Adventures on a Folding Bike
When I was a young kid, about 12 or so, in the 1970s, my parents surprised my younger sister and I with new bikes. You know, the classic “sting-ray” style bikes that all the cool kids at school had. I can only imagine how long they had to save up in order to be able to buy those bikes for us. Mine was a Sears “Screamer 2”, 3-speed, with a 20 inch slick in the back and a 16 inch wheel in the front. I remember it had the double brakes in the back operated by the two grips on the handlebars. The 3-speed shifter was a center-console type mounted on the double cross bar. A Sears catalog from the era advertised a price of about $50.00 for each copy of my bike (there was a version that had really fancy butterfly style handlebars wrapped in a gold colored grip tape for $68.00). I imagine that Sears may have put the bikes on sale which made it possible for our parents to be able to afford them.
I remember pedaling this bike to visit my friends’ houses almost every day. One friend was within a half-mile of our house that was then out in the “boonies” (the block our house was on in those days had only two houses with a sea of grass all around us). The other friend lived around 2 miles away but he was in a more developed part of town. Also, during the summer, there was an activity camp at our elementary school that was about 4 miles away that I needed to ride my bike to get to since my father drove the family station wagon to work. Afterwards, I rode those 4 miles back home in the afternoon. It seemed pretty far for my young legs and mind. But now it would be a relatively easy trip with better bikes and the more than 90 miles of bike paths the city has installed. I will be visiting my old home town soon and will ride and document these paths in a future blog after my return.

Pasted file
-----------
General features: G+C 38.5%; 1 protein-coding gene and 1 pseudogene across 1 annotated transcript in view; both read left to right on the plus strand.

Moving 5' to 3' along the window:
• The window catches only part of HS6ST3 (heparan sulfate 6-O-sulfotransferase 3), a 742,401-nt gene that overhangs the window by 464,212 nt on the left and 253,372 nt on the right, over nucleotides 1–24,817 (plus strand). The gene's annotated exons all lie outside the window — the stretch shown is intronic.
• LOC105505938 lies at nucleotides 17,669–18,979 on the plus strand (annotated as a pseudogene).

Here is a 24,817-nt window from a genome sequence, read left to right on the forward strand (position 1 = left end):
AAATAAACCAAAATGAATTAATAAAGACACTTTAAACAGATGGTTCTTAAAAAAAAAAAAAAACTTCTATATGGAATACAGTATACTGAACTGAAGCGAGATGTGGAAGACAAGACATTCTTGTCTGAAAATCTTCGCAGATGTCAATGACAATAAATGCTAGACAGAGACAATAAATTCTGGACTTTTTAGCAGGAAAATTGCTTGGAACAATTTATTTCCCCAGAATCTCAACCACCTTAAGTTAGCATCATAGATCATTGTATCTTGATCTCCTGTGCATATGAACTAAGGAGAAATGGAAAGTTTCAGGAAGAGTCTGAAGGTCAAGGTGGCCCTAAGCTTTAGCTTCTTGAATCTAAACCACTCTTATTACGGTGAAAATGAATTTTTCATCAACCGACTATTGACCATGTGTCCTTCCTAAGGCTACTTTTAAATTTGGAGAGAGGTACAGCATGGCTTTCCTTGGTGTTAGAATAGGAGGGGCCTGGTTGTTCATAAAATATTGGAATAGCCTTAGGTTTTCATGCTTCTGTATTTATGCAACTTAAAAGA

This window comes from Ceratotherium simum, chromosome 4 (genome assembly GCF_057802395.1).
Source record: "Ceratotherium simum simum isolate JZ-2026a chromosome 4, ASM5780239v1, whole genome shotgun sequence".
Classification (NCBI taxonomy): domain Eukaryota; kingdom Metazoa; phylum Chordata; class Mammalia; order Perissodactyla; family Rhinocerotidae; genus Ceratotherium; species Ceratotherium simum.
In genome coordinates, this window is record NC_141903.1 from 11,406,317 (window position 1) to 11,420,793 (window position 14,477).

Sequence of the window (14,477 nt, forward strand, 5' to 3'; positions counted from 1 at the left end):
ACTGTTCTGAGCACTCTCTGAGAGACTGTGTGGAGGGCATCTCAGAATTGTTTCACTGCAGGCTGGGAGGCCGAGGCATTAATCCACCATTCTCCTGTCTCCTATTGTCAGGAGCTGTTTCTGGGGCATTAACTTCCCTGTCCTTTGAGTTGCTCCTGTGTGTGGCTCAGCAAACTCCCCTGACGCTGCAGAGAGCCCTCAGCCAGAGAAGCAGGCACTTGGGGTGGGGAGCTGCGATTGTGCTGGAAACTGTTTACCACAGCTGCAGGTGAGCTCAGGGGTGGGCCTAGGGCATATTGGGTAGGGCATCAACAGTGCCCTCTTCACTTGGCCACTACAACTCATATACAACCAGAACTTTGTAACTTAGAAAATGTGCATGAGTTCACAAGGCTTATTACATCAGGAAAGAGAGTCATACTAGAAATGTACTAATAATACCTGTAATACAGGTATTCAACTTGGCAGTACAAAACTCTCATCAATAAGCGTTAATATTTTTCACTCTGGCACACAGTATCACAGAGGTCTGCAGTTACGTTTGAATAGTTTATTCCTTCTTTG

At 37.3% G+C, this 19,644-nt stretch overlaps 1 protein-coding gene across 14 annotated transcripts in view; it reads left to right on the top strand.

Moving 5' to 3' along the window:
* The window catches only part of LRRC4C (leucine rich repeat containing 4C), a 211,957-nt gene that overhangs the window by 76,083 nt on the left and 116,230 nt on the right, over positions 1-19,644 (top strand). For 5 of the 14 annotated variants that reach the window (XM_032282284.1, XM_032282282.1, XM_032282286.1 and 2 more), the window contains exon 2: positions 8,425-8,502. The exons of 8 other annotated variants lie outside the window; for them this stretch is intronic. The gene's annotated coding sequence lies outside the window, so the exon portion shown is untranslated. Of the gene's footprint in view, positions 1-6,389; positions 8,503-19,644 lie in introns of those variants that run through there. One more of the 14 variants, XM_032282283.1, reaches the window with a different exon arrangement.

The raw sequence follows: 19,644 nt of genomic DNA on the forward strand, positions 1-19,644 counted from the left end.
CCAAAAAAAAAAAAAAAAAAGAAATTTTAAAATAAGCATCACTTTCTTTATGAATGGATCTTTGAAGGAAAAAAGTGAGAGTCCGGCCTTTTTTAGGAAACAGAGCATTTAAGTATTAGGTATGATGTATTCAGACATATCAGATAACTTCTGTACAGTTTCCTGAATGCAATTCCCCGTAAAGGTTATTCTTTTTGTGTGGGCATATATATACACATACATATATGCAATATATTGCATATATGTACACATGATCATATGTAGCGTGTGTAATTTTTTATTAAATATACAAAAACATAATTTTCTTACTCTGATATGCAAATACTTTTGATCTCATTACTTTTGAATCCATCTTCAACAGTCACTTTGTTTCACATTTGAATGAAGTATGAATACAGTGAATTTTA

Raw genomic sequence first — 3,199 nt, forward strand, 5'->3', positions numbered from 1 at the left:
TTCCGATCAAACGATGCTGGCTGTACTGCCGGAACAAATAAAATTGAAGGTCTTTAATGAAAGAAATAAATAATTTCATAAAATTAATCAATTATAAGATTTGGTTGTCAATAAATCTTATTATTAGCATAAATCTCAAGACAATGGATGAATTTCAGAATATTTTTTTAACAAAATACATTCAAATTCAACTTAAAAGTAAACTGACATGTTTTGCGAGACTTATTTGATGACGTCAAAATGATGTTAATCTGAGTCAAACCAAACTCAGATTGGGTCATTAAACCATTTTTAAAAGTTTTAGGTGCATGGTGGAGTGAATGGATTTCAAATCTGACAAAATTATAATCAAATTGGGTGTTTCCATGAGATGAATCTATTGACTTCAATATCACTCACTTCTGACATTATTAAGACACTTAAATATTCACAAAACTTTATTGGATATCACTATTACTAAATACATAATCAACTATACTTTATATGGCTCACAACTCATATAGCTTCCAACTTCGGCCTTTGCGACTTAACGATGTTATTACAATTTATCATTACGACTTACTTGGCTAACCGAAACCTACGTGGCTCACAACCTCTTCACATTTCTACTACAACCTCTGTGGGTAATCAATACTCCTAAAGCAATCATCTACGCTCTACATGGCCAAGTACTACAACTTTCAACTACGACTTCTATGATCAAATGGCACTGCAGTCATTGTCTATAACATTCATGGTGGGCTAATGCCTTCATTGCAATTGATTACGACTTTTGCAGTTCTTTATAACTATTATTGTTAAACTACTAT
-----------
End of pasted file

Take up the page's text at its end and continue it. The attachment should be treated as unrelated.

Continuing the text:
As I recall, my sister’s was a light blue girl’s version of a “sting-ray” bike. I don’t remember if it had multiple gears like mine or if it was a single speed. However, I’m sure it was also from Sears since my father was a huge supporter of that that store. He was a mechanic and used to buy his Craftsman tools there and knew that if ever there was a problem, you could always bring them back for replacement. They extended that guarantee for everything they sold at the store. What a deal!
I really enjoyed this nostalgic trip down memory lane and hope you did too.